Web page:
I was fifteen when the Orlando Pulse shooting happened. I was just coming to grips with my sexuality when I saw people like me being killed for what made us alike. It was overwhelming and woke me up from my subtle Southern ideals.
I was raised to see guns as something innocent, and I was used to seeing them around my home. I was four years old when I was taught the ropes of gun safety, and only five when I shot my first gun. I had mostly BB guns growing up, all of them pink as a way to make them less intimidating.
It's weird knowing that I have good aim, that I can shoot at a target dead center. I've felt the kickback of a gun on my shoulder, and I've let it burn. I'm familiar with the idea of a trigger at my finger, but now it just brings anxiety into my heart.
I didn't understand what guns could really do until what happened that night in Orlando. I didn't understand until then because I hadn't had to understand. It was safe to be blind, even comforting to be clueless.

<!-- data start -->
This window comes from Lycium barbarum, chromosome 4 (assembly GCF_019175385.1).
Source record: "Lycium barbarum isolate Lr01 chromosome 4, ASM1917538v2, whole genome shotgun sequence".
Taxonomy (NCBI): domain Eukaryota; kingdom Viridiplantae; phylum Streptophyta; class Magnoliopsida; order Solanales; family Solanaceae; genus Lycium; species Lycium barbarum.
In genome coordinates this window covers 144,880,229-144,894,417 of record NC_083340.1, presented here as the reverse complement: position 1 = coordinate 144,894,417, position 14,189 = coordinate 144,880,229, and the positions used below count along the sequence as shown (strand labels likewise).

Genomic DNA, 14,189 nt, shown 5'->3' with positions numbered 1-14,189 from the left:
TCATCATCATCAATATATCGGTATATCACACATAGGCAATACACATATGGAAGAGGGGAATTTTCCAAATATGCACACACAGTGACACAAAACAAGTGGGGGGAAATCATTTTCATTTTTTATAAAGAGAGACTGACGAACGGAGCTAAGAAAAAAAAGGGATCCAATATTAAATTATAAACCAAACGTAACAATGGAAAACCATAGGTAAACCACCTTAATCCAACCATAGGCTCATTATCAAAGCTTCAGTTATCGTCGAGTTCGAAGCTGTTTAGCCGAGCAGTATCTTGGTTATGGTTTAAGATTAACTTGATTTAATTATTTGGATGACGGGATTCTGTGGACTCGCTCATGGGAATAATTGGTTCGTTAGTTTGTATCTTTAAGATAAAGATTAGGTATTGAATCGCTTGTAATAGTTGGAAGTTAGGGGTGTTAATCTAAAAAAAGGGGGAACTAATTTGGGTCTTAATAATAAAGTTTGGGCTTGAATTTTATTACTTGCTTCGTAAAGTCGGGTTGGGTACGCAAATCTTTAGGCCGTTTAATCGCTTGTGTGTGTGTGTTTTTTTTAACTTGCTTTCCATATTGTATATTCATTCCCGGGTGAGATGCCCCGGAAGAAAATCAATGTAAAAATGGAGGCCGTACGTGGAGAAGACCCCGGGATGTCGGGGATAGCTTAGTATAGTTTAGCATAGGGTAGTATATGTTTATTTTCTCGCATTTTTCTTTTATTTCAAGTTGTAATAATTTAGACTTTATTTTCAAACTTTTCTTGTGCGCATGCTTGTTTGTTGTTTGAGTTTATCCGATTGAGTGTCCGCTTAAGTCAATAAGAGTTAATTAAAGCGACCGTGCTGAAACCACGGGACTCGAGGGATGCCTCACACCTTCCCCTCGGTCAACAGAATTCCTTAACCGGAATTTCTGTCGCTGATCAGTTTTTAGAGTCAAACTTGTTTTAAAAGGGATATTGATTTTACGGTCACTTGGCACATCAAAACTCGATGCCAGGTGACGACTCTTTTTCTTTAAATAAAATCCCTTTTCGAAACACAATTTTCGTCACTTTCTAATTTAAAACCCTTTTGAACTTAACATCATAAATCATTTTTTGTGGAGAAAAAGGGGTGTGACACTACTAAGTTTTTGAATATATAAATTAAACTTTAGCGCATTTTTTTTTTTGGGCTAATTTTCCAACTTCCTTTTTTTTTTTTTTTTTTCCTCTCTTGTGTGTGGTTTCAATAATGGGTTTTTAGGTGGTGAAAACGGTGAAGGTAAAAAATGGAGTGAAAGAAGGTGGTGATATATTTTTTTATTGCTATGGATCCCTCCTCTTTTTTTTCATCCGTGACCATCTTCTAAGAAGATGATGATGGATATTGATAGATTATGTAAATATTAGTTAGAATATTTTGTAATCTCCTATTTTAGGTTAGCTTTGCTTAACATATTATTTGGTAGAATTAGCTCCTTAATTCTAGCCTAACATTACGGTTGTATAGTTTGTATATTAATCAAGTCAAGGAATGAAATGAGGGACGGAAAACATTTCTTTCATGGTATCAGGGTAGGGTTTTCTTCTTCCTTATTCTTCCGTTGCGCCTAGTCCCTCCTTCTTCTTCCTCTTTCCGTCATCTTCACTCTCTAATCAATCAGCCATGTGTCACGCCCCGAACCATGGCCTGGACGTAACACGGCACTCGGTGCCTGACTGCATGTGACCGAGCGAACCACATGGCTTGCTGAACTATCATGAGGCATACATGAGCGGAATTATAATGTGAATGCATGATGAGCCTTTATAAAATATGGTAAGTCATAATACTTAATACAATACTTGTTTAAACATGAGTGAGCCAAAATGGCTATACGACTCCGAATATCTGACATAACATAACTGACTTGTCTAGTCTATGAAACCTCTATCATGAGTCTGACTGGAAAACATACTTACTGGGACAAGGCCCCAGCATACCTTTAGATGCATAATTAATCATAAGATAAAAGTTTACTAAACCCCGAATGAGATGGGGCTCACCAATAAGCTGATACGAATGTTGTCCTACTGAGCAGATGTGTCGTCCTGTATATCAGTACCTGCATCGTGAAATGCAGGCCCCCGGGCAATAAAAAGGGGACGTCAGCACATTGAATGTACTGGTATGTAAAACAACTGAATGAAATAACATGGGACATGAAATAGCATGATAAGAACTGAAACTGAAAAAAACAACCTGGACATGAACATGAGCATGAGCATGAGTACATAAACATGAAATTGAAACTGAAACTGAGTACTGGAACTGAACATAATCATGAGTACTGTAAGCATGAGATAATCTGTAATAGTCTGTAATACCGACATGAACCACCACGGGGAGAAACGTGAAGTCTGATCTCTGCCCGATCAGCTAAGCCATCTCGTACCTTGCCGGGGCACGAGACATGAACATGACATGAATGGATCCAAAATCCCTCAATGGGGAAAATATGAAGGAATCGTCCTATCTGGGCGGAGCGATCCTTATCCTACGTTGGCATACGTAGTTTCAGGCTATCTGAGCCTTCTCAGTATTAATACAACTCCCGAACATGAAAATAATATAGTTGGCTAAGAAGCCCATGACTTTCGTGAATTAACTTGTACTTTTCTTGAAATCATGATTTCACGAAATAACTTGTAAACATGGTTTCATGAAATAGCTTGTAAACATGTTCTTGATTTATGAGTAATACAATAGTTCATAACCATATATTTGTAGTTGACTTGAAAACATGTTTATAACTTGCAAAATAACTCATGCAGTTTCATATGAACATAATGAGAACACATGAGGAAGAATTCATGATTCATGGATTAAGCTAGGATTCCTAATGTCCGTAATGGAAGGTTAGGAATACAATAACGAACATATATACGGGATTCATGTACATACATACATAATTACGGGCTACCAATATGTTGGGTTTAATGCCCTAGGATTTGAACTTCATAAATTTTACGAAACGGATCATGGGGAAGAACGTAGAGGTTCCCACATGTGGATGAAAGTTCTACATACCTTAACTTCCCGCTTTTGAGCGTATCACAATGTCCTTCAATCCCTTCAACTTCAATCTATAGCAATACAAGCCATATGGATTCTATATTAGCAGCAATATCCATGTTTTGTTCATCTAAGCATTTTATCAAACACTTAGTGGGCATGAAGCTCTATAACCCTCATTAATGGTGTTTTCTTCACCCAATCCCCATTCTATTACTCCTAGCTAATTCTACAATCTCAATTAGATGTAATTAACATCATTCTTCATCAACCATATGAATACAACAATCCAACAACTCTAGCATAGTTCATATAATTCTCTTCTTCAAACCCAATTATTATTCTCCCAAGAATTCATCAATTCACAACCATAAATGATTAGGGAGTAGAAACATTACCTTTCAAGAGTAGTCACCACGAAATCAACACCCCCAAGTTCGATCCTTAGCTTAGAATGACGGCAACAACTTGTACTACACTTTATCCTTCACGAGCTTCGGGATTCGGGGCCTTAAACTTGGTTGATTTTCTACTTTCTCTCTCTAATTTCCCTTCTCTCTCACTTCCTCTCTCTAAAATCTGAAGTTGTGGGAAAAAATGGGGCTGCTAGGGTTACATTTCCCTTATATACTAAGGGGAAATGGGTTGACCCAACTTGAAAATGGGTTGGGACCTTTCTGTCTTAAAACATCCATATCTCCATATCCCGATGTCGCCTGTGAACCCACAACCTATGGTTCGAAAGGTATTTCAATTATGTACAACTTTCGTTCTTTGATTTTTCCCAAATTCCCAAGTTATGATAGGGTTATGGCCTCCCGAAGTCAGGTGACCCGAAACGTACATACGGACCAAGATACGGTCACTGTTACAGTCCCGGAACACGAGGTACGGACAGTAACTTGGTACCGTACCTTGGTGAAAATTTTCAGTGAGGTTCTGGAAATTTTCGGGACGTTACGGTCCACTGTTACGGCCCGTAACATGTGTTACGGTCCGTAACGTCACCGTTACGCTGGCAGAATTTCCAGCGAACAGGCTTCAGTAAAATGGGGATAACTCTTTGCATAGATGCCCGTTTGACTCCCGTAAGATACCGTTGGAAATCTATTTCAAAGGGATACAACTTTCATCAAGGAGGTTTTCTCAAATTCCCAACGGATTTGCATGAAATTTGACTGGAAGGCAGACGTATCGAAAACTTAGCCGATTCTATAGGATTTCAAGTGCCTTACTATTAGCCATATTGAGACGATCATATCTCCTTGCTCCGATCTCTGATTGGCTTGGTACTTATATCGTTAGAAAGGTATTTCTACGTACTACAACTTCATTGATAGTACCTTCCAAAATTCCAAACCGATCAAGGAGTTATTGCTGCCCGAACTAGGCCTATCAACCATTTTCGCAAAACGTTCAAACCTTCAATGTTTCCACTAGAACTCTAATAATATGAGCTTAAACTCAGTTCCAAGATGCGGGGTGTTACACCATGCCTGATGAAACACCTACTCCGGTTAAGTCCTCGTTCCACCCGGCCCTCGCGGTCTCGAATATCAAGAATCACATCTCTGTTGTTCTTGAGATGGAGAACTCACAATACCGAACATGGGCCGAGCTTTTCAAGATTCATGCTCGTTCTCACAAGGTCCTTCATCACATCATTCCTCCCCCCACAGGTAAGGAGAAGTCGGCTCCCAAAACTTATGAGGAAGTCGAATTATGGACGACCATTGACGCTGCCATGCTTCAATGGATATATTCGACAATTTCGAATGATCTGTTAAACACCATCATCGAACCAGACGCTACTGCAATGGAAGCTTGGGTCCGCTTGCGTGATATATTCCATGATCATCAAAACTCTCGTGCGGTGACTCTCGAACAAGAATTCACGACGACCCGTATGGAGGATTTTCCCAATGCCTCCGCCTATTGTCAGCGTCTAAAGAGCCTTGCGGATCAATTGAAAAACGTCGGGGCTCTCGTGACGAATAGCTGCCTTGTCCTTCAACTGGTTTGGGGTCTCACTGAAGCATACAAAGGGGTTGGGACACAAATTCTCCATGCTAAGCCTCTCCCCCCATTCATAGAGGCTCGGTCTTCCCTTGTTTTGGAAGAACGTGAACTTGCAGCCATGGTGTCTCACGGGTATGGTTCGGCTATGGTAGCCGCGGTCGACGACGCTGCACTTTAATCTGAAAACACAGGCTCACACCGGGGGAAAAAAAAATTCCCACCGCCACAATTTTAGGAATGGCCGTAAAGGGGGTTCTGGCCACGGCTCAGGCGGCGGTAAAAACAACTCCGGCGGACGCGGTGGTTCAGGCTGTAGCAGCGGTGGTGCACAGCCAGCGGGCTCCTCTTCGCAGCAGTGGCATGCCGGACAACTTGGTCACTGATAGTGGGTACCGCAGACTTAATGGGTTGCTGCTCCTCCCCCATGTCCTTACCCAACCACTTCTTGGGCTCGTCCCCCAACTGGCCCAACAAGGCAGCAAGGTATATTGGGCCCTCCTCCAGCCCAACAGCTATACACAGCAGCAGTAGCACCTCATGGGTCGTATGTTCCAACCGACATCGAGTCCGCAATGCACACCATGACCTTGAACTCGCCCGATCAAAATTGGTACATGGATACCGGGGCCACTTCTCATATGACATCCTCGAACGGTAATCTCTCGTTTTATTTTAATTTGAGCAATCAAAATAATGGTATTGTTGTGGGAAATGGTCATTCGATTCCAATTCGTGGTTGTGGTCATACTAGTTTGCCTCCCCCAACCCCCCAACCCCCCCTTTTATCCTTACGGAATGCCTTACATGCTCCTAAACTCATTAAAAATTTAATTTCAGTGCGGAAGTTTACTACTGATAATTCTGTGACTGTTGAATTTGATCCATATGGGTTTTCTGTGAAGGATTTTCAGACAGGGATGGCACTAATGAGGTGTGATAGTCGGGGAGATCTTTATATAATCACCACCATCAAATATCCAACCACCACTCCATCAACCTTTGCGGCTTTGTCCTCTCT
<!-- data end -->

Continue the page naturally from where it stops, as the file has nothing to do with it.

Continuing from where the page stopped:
Orlando opened my eyes to the problem, but Parkland made me realize the exact severity. Parkland made me realize this by having me see that I could be next. My school could be the next one, and I especially saw this when my principal started calling shooting drills.
Teenagers like me may be young, but we know what all of this means. We understand how drastic these shootings are and how long our government has been ignoring the problem. None of us should stand for it anymore, and that's why these walkouts are happening.
I will be walking out on March 14th and April 20th, and I hope many join me.